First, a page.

They make white portland cement, and additives to make the mix flow better. Also if you can make some sort of vibrator you could get rid of the bubbles.

    This might make a spiffer looking bulb.

  4. Matthew in the UK Says:

    My girlfriend did work some sculptures related to lightbulbs, she’ll love your stuff, really nice.
    See: http://www.robynerbe.co.uk/ (check out gallery/mixed media)

  5. Steve Says:

    Matthew, cool stuff, thanks.

  6. Matt Schinckel Says:

    I made one of these from Cornice Cement – the great advantage is that it dries in a couple of hours, rather than days.

    And Cornice Cement is pretty cool, too.

    I’ll take a photo one day, and post it onto my blog.

  7. a different Steve Says:

    these are great! i got bubbles in mine but i think it just makes ‘em look cooler. kinda like a lunar surface.

  8. Dave M Says:

    I’ve made a few of these and it’s hard to avoid the bubbles when using concrete.

    For a totally smooth surface, I’ve found that using hardwall plaster works a treat. If you make the driest mix possible (still allowing you to pour it) it dries in about an hour.

    For a bit of fun I’ve also added oxide coloring to the mix…the electric blue bulbs look very cool.

  9. Ed Smithy Says:

    To vibrate bubbles out of your concrete try putting a carrage bolt in your hammer drill and running it like a drill bit. This is what we use to raise bubbles to the top of counter tops. you must take a peice of wood and drill a large enough hole to craddle the bulb, then press the drill with the carrage bolt to the wood and vibrate away the bubbles.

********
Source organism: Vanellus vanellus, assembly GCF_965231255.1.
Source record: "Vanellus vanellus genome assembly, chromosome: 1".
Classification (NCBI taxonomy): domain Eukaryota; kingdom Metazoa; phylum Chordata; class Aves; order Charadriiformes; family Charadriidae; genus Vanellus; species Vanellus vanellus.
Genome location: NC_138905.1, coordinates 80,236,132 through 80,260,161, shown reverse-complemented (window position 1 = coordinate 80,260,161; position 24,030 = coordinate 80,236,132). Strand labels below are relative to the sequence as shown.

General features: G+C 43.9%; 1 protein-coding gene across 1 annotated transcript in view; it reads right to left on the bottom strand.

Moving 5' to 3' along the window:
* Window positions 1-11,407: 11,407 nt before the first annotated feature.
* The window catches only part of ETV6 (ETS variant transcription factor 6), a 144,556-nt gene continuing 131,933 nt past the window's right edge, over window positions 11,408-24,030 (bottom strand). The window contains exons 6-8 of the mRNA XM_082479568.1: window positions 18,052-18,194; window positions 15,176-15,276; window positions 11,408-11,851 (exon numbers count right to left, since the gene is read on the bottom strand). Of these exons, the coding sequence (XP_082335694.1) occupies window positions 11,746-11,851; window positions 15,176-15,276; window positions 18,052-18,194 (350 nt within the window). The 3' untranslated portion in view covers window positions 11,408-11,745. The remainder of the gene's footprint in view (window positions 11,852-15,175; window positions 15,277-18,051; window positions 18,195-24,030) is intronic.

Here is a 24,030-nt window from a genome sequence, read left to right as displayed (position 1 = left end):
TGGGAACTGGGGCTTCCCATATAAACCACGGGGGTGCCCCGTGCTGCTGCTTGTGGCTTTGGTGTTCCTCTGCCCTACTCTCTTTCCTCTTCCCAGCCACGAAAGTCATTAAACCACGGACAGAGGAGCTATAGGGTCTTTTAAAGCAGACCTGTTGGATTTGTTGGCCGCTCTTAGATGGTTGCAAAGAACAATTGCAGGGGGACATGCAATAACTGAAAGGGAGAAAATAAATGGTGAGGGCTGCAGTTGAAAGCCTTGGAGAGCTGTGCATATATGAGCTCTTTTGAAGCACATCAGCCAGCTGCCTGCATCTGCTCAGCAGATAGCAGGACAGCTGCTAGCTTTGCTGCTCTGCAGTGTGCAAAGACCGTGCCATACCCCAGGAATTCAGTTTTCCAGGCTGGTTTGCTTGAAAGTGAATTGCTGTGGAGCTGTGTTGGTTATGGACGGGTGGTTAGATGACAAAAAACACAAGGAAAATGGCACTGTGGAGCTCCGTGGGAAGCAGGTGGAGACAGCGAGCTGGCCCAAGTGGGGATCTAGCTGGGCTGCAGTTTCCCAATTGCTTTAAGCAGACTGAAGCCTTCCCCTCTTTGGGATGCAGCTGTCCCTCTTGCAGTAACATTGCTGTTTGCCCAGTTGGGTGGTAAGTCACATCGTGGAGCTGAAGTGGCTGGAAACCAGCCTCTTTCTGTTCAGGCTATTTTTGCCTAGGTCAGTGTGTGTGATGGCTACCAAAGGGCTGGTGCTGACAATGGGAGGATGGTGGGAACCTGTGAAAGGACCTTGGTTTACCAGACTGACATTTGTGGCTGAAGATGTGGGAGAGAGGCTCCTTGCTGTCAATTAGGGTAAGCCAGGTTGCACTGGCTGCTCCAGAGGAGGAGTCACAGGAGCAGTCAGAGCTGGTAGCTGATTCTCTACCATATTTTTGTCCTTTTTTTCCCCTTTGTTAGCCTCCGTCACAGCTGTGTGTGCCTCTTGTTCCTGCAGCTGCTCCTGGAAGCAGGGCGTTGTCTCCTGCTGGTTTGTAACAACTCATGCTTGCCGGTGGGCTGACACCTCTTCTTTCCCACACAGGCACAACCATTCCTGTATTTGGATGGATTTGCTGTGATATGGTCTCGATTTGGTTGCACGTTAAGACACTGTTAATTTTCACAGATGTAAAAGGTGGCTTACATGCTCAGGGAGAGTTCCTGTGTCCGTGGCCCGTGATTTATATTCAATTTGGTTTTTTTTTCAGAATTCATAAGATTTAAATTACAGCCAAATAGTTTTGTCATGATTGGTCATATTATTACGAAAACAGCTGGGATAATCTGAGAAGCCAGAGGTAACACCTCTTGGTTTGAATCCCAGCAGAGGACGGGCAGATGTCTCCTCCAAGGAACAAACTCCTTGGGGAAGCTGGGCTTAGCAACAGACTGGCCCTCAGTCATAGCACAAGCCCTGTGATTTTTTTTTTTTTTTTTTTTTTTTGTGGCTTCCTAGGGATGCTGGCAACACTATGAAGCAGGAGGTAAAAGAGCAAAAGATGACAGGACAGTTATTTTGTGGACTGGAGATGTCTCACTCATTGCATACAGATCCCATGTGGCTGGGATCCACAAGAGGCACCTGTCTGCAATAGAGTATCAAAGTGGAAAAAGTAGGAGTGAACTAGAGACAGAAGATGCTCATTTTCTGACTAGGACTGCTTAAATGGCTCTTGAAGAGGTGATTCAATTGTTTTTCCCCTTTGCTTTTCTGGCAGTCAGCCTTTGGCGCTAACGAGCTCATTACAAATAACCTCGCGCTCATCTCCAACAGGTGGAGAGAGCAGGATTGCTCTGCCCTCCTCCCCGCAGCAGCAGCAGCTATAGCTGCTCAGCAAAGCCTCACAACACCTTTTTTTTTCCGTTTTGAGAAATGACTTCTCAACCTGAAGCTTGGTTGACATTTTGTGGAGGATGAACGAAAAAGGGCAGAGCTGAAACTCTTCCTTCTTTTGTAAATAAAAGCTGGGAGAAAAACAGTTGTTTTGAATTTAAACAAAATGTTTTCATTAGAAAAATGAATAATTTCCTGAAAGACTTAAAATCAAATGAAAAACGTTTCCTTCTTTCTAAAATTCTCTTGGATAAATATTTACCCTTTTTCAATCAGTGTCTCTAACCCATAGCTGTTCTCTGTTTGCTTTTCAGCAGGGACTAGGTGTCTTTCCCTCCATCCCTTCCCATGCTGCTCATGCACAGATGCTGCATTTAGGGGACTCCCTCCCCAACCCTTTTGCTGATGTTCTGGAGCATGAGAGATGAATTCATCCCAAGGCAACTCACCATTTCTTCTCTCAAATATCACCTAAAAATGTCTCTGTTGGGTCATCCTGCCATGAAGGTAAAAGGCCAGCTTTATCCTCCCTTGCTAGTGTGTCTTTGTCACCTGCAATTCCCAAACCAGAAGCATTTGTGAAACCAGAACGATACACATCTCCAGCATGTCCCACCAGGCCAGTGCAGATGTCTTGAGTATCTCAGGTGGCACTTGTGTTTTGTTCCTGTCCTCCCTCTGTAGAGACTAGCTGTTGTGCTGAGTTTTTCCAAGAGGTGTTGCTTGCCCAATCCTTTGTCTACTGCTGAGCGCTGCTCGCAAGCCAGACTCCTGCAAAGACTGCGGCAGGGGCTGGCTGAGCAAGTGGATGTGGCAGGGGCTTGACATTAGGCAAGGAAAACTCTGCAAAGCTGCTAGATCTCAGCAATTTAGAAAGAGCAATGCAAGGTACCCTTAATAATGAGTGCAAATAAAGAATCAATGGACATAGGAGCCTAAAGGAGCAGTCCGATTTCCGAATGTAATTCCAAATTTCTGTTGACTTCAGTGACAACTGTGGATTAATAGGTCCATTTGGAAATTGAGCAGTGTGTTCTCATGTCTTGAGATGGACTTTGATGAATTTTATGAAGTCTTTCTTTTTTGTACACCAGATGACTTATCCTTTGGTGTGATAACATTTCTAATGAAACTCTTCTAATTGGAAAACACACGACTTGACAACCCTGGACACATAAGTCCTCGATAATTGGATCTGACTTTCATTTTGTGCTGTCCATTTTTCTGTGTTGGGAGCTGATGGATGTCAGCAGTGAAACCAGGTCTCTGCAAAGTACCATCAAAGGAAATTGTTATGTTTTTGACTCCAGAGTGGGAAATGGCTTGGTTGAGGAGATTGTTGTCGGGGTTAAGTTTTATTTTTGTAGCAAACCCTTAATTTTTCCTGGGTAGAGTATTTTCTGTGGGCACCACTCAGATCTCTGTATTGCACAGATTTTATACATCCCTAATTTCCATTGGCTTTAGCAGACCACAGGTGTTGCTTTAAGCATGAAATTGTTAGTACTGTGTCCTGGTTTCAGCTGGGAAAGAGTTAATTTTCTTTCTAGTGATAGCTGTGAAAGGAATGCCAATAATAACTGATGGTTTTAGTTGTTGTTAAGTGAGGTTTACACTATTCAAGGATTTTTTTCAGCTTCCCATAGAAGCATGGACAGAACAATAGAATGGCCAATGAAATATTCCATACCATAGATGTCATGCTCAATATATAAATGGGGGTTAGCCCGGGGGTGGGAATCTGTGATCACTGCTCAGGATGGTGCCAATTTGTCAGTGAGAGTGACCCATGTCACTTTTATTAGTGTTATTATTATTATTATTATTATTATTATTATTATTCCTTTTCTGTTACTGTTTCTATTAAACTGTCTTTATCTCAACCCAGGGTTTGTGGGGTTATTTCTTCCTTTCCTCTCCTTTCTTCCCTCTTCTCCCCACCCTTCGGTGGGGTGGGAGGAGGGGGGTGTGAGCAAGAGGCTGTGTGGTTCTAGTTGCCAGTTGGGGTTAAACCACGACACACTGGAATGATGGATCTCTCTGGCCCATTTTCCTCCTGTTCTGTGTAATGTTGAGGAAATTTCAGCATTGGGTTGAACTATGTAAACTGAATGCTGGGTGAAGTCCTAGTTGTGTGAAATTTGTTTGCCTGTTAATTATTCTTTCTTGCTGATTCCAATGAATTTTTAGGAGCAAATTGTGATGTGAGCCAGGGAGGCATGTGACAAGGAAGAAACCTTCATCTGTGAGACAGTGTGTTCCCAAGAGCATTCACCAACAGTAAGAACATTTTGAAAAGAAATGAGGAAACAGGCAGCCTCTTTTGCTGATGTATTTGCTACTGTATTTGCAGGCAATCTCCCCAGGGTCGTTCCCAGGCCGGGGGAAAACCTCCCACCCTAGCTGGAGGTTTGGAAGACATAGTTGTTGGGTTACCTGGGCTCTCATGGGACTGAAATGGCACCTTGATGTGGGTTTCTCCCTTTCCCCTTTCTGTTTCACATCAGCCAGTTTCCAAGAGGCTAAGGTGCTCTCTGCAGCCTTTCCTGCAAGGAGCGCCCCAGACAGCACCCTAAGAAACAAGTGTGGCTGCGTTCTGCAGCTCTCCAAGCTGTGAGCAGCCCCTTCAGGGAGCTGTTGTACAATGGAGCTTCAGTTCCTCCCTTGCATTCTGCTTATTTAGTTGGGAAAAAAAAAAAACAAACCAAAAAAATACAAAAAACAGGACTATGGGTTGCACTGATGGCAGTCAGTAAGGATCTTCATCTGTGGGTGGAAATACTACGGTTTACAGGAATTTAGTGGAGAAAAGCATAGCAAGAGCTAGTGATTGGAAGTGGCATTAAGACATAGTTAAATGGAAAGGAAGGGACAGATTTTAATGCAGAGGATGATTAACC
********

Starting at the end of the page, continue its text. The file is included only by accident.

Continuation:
10. neoletic Says:

    I can’t cut the lightbulb with anything:( help!

  11. cecil Says:

    These are great !…Good conversation item !..
    If you could figure out a way to sand a small portion…would be a good paper weight !

  12. cecil Says:

    These are great !…Good conversation item !..
    If you could figure out a way to sand a small portion…would be a good paper weight !

  13. Scott M Says:

    Here’s an idea: paint with invisible UV reactive paint, and under a UV light, it will glow like a real lightbulb!

  14. Oliver Says:

    Thats a nice light bulb canvas you got on the go sunshine!

    I got one of a Battery i bought in London off some stoner for a fiver.. maybe they are a pair?

    Pairs are worth something you kno!

  15. Dave Says:

    I have heard of someone making ammo for his spud-gun this way. I guess they are the perfect size for a 2″ PVC barrell or something.

  16. Dave Says:

    I have heard of someone making ammo for his spud-gun this way. I guess they are the perfect size for a 2″ PVC barrell or something.

  17. crystal Says:

    Cool!crystal clock holder

  18. otogazete Says:

    good text thank you

  19. Best Wedding Ideas Says:

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  20. concrete calculator Says:

    I just saw another blog about transparent concrete bieng made with fibre optic glass. Combine this with that and sombody could make a working concrete lightbulb. Useless but interesting nontheless.

  21. sara Says:

    This is very good that helps people to save their construction in a very cheapest way I really loved it.

  22. Nice Concrete photos :: Call Rescue 911 Says:

    [...] ideas Image by caffeineslinger these are concrete lightbulbs. fink yourself [...]